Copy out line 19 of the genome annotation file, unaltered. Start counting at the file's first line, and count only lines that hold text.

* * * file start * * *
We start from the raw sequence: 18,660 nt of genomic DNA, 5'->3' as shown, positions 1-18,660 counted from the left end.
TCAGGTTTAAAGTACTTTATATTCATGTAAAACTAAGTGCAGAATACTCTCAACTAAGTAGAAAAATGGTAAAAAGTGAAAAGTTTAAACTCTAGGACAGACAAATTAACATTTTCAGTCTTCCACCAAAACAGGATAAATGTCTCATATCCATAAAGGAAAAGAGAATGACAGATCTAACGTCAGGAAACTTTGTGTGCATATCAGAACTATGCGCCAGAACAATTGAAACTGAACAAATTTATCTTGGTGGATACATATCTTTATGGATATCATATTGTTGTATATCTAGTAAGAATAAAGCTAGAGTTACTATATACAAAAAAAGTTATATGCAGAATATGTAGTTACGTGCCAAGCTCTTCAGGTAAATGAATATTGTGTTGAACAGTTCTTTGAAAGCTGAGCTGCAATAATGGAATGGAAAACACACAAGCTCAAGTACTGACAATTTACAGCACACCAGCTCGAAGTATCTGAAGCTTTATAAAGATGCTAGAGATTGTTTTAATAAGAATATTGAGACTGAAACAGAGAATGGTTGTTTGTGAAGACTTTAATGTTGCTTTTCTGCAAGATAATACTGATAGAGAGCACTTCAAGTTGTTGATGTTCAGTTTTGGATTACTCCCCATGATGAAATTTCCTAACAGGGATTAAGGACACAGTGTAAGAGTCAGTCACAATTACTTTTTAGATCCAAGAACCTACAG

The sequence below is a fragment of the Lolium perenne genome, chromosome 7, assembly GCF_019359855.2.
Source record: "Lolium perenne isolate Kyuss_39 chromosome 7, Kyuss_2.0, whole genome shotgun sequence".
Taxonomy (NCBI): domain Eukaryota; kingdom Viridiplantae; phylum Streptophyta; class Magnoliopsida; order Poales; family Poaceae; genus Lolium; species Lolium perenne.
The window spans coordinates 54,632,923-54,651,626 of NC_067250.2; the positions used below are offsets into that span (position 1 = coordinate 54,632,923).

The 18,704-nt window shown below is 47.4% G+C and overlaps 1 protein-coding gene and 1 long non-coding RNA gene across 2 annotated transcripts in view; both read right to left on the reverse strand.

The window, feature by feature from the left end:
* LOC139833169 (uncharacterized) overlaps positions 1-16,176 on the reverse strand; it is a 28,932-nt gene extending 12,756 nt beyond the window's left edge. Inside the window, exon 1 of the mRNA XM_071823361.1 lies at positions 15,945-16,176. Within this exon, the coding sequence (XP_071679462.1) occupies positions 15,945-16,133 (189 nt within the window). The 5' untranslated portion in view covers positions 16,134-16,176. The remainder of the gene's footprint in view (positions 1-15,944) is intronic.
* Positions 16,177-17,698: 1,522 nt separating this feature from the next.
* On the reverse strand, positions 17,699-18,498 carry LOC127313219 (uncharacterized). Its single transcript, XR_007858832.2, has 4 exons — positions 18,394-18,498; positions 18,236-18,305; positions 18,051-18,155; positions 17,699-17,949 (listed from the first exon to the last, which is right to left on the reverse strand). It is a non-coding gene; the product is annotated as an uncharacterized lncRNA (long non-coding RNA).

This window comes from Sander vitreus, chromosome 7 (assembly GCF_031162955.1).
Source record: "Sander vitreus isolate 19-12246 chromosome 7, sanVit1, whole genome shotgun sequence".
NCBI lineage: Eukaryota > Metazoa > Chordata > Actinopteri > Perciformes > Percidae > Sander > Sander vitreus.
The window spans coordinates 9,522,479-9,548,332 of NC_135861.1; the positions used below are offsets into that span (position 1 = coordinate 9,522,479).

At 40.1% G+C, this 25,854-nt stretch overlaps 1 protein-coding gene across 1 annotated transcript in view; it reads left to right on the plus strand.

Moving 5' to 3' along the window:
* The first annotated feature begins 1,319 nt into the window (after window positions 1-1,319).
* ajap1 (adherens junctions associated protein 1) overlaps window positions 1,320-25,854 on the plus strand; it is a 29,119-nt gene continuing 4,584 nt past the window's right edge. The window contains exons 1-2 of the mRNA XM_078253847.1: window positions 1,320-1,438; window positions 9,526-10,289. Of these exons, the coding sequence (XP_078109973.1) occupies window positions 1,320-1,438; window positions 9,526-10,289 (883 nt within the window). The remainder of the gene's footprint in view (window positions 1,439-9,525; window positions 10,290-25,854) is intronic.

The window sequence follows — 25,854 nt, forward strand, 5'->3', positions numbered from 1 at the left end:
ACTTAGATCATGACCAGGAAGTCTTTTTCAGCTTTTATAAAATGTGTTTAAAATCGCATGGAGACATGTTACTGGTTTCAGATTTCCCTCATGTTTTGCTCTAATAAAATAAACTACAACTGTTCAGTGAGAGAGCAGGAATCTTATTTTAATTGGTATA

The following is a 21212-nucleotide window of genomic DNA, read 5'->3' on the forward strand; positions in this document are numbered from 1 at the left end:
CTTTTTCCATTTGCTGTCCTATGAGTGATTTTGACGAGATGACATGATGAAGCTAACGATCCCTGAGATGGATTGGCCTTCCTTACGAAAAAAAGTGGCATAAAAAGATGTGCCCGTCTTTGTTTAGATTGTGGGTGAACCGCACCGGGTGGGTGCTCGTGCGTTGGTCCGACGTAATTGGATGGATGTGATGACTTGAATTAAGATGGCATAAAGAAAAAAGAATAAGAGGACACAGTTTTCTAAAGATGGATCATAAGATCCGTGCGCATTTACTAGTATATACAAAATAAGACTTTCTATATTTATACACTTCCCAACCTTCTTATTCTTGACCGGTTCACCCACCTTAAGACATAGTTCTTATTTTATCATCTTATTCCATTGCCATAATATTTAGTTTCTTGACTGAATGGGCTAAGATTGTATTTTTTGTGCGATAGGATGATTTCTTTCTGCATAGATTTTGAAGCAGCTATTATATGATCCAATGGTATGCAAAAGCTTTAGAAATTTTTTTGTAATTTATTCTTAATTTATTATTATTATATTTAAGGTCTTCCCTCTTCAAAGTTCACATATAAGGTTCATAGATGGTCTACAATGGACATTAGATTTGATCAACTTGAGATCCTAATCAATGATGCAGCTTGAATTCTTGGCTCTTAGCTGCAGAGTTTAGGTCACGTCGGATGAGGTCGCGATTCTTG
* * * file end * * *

* ajap1 (adherens junctions associated protein 1) overlaps window positions 1,320-25,854 on the plus strand; it is a 29,119-nt gene continuing 4,584 nt past the window's right edge. The window contains exons 1-2 of the mRNA XM_078253847.1: window positions 1,320-1,438; window positions 9,526-10,289. Of these exons, the coding sequence (XP_078109973.1) occupies window positions 1,320-1,438; window positions 9,526-10,289 (883 nt within the window). The remainder of the gene's footprint in view (window positions 1,439-9,525; window positions 10,290-25,854) is intronic.